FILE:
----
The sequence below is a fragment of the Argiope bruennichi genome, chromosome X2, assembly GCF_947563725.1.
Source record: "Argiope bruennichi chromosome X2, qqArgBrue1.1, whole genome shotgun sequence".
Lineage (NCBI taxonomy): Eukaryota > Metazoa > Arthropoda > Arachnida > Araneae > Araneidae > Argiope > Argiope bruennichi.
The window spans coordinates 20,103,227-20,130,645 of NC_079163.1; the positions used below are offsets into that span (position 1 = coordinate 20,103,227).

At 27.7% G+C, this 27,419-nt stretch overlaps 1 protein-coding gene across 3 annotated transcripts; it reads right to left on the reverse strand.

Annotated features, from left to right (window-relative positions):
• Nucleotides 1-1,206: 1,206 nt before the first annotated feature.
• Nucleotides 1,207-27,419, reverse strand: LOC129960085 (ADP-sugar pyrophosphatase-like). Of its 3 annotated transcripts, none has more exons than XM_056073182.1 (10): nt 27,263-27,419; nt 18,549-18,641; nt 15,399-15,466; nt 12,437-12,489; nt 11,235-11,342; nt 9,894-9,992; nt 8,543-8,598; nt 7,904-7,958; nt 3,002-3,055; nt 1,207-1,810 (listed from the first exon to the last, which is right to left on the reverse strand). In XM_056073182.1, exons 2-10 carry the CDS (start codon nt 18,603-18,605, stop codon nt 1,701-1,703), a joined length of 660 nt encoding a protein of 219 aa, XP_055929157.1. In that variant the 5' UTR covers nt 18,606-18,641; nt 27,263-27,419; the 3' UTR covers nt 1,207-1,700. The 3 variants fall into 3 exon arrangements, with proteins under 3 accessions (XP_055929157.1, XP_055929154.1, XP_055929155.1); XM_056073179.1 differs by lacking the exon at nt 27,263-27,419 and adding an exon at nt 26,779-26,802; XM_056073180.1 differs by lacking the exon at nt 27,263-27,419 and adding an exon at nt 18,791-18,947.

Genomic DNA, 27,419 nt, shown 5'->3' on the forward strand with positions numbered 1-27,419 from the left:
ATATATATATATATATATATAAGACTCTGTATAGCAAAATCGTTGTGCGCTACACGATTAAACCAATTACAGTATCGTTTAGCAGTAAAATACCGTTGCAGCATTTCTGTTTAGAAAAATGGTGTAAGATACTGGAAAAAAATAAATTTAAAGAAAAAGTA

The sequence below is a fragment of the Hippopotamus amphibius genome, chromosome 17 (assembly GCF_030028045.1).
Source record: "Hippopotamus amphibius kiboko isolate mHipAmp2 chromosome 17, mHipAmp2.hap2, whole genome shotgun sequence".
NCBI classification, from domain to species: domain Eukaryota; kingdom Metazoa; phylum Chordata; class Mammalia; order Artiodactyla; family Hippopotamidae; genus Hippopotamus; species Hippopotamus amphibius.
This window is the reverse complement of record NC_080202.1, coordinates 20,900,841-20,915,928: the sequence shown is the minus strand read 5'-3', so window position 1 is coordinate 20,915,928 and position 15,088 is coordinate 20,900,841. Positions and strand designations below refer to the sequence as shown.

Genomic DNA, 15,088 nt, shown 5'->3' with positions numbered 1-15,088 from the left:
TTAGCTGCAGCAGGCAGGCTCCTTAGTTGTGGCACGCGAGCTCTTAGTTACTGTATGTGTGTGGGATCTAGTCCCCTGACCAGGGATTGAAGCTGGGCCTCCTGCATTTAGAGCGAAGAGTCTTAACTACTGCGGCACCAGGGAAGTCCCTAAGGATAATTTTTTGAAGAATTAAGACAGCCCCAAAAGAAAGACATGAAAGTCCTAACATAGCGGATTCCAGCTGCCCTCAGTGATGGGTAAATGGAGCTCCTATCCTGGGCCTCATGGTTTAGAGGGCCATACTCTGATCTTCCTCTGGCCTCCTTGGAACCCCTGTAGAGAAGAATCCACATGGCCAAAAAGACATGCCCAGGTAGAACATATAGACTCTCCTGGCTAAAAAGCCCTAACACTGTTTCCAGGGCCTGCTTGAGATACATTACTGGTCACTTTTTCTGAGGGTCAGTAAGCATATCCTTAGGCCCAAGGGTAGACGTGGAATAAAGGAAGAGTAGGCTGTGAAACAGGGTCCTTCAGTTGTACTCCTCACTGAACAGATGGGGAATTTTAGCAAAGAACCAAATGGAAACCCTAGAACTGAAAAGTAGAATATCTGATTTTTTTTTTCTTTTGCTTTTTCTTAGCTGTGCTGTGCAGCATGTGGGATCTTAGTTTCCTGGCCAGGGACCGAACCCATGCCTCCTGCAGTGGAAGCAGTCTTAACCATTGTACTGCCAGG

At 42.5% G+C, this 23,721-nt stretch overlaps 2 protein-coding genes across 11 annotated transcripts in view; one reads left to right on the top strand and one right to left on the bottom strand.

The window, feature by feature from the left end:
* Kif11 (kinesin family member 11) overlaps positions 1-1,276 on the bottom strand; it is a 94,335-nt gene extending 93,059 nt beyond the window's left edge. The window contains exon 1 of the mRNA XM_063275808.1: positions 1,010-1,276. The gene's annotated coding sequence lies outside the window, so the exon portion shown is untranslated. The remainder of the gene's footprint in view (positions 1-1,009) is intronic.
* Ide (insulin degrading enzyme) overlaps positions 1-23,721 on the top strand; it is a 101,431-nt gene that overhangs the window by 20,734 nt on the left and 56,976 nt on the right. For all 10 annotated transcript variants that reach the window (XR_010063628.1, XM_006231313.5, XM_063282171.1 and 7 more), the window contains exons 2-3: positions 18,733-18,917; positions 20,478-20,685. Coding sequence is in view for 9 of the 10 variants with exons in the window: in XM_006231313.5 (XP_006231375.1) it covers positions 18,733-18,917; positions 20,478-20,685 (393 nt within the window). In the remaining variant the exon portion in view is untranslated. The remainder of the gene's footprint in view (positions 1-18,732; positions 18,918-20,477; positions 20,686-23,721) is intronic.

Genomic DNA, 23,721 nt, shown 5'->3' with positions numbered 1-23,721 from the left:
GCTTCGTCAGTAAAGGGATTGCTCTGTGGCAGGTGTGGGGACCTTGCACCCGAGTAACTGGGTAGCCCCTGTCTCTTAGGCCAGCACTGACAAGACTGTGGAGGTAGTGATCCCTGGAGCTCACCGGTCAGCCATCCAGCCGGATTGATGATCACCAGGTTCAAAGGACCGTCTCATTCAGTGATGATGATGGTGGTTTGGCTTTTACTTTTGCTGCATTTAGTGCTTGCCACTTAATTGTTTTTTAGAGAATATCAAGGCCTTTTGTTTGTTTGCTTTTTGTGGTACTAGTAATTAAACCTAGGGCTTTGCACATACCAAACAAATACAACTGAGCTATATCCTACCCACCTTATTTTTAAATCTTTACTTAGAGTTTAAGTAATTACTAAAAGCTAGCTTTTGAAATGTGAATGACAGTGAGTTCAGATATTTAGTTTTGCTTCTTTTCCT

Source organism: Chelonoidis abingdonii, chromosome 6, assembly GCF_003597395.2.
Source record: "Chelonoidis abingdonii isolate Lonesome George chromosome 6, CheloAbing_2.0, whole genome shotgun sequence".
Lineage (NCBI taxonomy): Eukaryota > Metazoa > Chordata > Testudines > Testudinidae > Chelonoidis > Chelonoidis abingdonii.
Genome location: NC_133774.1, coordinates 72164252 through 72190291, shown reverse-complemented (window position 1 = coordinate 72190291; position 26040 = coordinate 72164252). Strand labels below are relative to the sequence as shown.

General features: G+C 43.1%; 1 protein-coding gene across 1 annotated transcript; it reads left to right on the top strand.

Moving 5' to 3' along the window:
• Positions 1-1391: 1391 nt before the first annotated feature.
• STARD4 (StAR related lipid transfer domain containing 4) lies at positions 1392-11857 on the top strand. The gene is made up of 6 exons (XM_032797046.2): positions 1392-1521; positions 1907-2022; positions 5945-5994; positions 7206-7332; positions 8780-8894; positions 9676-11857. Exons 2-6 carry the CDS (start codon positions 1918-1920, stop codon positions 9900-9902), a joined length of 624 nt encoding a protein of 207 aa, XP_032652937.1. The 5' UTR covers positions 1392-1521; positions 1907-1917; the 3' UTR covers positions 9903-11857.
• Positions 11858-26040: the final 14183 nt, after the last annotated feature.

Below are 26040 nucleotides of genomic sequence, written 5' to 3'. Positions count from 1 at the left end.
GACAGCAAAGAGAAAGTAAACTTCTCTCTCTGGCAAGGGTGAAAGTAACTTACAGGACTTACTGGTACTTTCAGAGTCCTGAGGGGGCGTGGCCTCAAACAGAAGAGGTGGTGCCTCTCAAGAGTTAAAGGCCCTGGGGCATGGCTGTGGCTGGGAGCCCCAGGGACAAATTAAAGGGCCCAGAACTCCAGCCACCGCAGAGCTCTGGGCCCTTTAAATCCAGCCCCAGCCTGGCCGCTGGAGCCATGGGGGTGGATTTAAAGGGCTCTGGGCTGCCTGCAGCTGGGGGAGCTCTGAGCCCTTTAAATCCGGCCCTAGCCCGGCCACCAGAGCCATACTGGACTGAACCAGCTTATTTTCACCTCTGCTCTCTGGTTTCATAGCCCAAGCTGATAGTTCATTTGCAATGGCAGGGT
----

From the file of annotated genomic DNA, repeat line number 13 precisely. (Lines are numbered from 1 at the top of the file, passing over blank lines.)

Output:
NCBI classification, from domain to species: domain Eukaryota; kingdom Metazoa; phylum Chordata; class Mammalia; order Artiodactyla; family Hippopotamidae; genus Hippopotamus; species Hippopotamus amphibius.